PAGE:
In 2012 the UK’s QAA commissioned a team of experts, including Gwen van der Velden, Director, Learning and Teaching Enhancement at the University of Bath, to undertake research into an issue that has been gaining importance over recent years; that of student engagement (view the report here). If it isn’t something on the radar of learning providers across the globe, then it should be. After all, if your students don’t feel engaged, how will they realise their potential?
So what is student engagement? At what point between nodding off at the back of a lecture and being head of the student union and passing exams with flying colours does a student start to make a psychological investment in their learning and become truly engaged, and how can it best be introduced, encouraged and promoted?
Van der Velden points out that the definition of student engagement differs in different situations. ‘It could be that they don’t drop out, or simply that the institution provides an engaged type of learning,’ she says.
What is not as open to interpretation is the importance of student engagement. The benefit to the engaged student is several-fold. They are more likely to stay on the course if they are engaged, they are more likely to achieve more on the course, get more out of it and ultimately be more successful because of it.
In terms of the benefit to the learning institution, potential students will look at things like retention, progression and employability, all of which are performance indicators that will determine whether they choose one college over another.
Van der Velden identifies a driver that puts even more pressure on colleges to make sure that their students are engaged. ‘In any type of education institution where students pay, whether full fees, high fees or a small amount, for the institution, something changes,’ she says. ‘The minute they pay there is a consumer expectation; you’re now looking at a market.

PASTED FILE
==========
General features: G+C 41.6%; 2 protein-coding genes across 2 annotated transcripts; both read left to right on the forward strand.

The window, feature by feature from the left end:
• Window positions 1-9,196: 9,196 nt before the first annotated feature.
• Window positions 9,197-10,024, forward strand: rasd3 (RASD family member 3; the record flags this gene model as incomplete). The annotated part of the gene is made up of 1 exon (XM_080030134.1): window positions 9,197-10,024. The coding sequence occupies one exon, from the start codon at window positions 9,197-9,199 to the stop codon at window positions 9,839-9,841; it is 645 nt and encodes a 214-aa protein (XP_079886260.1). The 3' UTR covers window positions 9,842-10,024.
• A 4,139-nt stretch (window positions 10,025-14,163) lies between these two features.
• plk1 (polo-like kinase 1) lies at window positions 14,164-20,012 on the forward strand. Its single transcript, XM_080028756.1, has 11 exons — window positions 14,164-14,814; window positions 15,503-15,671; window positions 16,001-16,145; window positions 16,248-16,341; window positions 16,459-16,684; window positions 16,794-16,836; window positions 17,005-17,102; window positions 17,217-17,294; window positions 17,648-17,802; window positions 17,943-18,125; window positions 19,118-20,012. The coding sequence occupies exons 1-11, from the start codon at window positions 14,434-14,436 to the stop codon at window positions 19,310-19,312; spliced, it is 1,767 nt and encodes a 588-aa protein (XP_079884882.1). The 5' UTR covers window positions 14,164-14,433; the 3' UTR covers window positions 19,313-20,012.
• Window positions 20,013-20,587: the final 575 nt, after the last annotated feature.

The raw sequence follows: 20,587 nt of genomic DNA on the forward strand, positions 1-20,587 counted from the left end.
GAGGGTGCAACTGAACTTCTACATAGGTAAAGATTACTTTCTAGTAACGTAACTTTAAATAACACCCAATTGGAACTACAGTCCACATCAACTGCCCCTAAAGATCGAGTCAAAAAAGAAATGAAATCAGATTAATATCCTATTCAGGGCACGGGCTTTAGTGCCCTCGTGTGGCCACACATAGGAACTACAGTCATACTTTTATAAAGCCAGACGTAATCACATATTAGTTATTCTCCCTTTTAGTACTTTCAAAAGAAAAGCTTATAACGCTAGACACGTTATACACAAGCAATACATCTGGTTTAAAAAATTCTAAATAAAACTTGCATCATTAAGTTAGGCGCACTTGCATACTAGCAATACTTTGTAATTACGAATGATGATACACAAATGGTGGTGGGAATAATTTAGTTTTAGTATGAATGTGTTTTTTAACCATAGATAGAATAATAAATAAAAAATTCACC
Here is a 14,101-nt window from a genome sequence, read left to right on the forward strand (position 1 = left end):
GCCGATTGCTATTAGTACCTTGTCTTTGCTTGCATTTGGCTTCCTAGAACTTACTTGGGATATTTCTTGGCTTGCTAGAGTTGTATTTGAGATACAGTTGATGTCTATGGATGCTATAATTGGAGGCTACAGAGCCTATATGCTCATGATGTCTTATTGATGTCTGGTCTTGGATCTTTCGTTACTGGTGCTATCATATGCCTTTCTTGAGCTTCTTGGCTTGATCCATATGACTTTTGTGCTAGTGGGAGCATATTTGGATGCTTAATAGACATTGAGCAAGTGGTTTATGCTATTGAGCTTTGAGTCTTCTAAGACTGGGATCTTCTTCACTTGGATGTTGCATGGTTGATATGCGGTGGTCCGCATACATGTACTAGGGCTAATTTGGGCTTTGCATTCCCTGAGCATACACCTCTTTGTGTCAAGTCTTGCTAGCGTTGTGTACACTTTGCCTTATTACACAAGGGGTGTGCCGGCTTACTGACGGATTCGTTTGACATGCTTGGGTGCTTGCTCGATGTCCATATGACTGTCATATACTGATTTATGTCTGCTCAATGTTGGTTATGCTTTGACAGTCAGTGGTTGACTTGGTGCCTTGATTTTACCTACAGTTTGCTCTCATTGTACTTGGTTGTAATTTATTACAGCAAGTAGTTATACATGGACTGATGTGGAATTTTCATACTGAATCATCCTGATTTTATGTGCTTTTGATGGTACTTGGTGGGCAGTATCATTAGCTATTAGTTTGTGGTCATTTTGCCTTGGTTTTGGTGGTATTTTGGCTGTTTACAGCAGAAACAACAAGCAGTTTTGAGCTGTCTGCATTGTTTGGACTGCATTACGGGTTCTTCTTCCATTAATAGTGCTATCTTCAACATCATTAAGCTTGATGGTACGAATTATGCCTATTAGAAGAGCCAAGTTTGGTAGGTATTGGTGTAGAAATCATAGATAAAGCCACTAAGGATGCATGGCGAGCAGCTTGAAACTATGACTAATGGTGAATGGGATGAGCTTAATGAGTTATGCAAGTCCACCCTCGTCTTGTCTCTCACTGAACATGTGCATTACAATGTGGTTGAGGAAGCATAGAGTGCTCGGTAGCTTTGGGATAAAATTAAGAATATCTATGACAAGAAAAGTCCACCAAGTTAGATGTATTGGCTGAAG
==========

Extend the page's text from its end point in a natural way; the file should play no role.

‘At that point student engagement makes a difference not just in terms of getting money from students but in terms of how they fare on league tables. If they want to be seen as a high quality provider they are more likely to do so if 96% of the students on a particular course make it to the end versus, say, 60%. You can see the provider students will choose.’
So what measures can be taken to increase levels of engagement? It is essential to make sure that students both feel and are involved. To really be motivated they need to feel as though you are having a say in how things are done, not in term of course content, which is down to the academic board, but in terms of how you are taught.
‘[Learning providers] should take a marketing approach,’ says van der Velden, ‘Marketing tools like “you said, we did” and surveys all make students feel as though they have an input. As well as that, though, they have to make sure that students actually have a voice and that can come from getting them involved in the governance structure so that they are a key art of all policy development, down to things like return times for assessed work. At that point they’re empowering the students at co-owning the course.’
Each of these measures is about enhancement and improvement, with staff and students taking a collaborative approach, which aligns teaching and learning.
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